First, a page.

“One of the drastic misconceptions and misperceptions is that everyone comes here and sits around. Almost everyone in this building is working well over 40 hours a week. You have to. Otherwise, you can’t just be prepared.”
On Monday, Armstrong testified on a bill before serving as vice chairman of the Judiciary Committee to hear testimony from others. He also sits on the Energy and Natural Resources.
After finishing around noon - sparing about 15 minutes on an interview for this story - he ran amendments up to the Legislative Council two floors above him. Then, at 1 p.m., he went into the Senate Chambers to vote on several bills. An hour later, the Senate recessed so senators could head back into their committee meetings.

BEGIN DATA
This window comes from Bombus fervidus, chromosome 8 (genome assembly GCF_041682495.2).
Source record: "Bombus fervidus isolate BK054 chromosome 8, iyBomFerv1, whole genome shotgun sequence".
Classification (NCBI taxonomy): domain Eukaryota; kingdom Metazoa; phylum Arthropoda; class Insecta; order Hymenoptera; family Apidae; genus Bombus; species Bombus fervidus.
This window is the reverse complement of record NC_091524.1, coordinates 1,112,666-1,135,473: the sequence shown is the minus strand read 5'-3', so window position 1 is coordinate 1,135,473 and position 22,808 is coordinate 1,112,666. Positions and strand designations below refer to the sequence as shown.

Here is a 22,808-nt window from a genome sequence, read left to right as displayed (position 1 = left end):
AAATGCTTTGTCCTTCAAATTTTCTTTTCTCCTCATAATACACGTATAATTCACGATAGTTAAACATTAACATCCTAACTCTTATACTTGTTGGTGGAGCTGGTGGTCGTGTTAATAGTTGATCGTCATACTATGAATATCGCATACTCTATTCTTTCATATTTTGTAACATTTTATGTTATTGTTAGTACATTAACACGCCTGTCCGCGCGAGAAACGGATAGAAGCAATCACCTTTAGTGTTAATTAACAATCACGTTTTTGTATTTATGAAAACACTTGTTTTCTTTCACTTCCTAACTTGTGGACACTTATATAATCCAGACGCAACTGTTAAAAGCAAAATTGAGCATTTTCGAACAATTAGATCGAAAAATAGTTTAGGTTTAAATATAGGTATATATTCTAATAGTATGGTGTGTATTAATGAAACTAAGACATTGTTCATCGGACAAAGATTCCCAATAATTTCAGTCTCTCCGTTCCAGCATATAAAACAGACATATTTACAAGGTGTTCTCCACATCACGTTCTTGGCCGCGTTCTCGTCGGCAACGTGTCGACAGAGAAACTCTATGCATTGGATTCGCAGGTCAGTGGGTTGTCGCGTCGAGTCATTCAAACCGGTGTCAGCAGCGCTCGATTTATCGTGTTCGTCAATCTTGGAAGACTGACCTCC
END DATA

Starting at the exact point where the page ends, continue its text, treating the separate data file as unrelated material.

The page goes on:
“If I have some easy amendments, I’ll go back up to Legislative Council before 5 o’clock and give them amendments that I am trying to get out,” Armstrong said. “This is kind of a good day to be here because it is really busy. We are running back and forth.
“If we get done by 3:30, I’ll start working on tomorrow. I’ll try to get lunch in there somewhere in between.”
Wardner’s day is similar, sitting in on committees, giving testimony and leading the Senate Republicans. He also is the chairman of the Procedural Committee and sits on the Emergency Commission for the North Dakota Statutory Committee.
His biggest responsibility is to “get the bills moving,” he said.
“You facilitate and communicate,” he said. “We want to get done.”
Monday was a good day; the Senate acted on 15 bills.